One funny thing about laboring at home is that you don't know where you're at. You don't get those friendly little visits with the updates: "5 cm, 7 cm, you're almost fully dilated", etc. So Jason and I still didn't know where we were at, just that finally the time was right to go. I struggled down the stairs and into the car while Jason grabbed our things and put Max-dog up. He drove carefully, but still the motion of the car on top of the contractions, which now seemed to be coming on top of one another, and which were impossible to relax through now, threatened to overcome me a few times. We stopped in the elementary school parking lot for me to get through one contraction, and made a few laps around the hospital parking lot before we finally wound our way over to the Women's and Children's Pavilion. (We knew where to go, just not how to negotiate the parking lot!) I was seriously worse for wear by this time, and didn't know what the plan was for me while Jason dealt with the car. He escorted me into the entryway where I promptly sat down and had another contraction while he went to get me a wheelchair. Why was it so hard to pick my feet up and put them on the little platform all of a sudden? It seemed like anything not having to do with getting through the contractions was clumsy and difficult now. I still don't know what happened to the car, but he wheeled me through a set of double doors to a desk labeled "Registration" sitting in front of an empty chair. So there I sat in the wheelchair, still working through contractions the best I could, just waiting for them to resume the 3 minute pattern we had been waiting for all morning! Finally Jason got someone to call for a Triage nurse, and we skipped the desk altogether. Jason told the woman we were at 4 minutes 30 seconds, and she began to roll me straight to a labor and delivery room. Finally I'd be able to settle and resume my work! But then for some reason she was told to still take me to Triage first, so as close as I had been (I could have touched the door!), I began to roll away! I felt something strange as we rolled away from the comfy LDR room and into the stinky little Triage exam room, and in Triage, I changed clothes and was told to check to see if my body turned a certain little piece of paper blue. Turns out the funny feeling was my water breaking, and it happened just in time for me to turn the paper blue and get wheeled BACK to my comfy LDR room!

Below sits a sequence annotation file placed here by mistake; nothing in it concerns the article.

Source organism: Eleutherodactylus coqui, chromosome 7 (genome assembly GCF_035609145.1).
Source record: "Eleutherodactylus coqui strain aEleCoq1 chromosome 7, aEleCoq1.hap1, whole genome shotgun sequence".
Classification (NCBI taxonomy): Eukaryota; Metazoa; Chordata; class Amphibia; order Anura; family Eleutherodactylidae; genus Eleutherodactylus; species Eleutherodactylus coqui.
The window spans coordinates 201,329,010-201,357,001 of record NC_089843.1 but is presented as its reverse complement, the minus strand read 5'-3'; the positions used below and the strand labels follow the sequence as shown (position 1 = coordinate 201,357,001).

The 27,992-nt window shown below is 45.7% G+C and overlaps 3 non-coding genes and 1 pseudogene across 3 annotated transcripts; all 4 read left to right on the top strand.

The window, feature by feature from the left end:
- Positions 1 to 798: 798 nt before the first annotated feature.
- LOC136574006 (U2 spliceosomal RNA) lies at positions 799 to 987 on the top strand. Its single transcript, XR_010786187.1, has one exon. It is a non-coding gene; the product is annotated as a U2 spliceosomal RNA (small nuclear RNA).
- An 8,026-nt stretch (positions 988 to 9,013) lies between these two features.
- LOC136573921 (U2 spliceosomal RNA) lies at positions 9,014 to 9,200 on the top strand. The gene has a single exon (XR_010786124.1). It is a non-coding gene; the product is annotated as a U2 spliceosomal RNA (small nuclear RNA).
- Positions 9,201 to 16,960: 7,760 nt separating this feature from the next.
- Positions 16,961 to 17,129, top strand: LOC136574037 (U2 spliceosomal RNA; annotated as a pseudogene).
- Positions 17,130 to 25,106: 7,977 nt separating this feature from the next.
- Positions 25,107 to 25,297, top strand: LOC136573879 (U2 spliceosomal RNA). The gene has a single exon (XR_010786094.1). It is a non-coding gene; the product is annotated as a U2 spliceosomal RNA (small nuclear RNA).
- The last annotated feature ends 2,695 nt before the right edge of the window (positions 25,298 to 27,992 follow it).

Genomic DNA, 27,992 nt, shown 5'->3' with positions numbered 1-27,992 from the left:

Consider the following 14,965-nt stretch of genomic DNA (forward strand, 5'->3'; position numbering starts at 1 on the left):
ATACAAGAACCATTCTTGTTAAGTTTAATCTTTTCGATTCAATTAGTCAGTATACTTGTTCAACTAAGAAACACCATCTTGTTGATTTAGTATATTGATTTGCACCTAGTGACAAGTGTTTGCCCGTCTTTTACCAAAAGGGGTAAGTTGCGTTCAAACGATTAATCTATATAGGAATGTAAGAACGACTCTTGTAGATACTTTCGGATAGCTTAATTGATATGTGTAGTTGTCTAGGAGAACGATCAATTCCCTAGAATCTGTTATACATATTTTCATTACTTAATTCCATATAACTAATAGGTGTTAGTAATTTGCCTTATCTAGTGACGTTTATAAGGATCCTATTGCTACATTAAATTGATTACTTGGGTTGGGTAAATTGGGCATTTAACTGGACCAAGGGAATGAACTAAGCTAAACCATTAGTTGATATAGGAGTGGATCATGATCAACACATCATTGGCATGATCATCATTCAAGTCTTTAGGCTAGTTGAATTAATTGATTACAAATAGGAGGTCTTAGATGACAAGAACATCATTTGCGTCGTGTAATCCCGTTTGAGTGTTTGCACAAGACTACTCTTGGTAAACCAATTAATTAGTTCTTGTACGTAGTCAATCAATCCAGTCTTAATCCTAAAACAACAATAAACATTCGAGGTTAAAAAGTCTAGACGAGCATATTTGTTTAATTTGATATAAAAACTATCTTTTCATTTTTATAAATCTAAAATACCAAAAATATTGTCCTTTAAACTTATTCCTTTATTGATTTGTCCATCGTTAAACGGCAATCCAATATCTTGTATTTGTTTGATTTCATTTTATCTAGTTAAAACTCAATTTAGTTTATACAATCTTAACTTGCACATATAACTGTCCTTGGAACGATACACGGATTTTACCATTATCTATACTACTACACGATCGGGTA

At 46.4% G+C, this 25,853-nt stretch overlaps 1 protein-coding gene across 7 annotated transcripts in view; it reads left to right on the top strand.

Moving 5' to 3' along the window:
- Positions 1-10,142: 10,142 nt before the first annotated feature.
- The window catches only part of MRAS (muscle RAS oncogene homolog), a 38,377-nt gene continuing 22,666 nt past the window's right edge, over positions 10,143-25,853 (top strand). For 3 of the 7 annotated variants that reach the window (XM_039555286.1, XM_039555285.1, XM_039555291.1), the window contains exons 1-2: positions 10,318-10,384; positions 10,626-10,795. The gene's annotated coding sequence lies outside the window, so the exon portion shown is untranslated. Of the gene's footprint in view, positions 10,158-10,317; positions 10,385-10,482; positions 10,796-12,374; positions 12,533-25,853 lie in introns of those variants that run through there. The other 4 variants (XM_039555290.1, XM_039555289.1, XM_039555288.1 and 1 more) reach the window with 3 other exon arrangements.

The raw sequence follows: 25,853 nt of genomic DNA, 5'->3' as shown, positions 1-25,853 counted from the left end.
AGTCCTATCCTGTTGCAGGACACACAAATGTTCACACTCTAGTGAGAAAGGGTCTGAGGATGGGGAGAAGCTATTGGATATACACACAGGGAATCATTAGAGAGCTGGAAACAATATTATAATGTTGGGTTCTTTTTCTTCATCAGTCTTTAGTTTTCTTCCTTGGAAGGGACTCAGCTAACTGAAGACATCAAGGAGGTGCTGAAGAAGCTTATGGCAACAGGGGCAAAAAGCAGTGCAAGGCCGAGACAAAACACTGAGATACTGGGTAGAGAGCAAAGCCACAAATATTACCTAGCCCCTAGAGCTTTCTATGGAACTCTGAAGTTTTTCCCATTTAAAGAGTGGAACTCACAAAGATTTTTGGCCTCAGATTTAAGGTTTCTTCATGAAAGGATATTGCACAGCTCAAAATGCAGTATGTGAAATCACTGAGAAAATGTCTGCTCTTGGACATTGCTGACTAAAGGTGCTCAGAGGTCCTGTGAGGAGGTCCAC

Ha, comfy LDR room! I had just gotten into the bed when things again seemed to change for me--would I ever be able to resume normal labor?? I had a funny contraction that seemed to convulse my whole body--what was happening to me? Jason asked if the Triage nurse could check where I was at, and she answered with a nervous and shaky sounding kind of "sure". I think she may have been in over her head with us--I don't think we were part of her day to day! She never did say where we were at, but with her "this baby is ready to come" she quit messing with the contraction and baby heart rate monitors and all of a sudden it seemed like an explosion of people entered the room. The background "thump, thump, thump" of Adria's heartbeat was the background music to Jason's hand holding and counting--"breathe through it, baby!", and I really was little aware of what else was going on around me! I looked up at one moment to notice most everyone swarming around with some kind of task--one very nice lady helped direct my foot to the stirrup while another kept trying to plug in those dad-blasted monitors, and I even saw that the doctor had arrived. When I spotted an awfully awkward orderly standing around seeming more taken in by the activity than I was, I decided it was time to close my eyes again.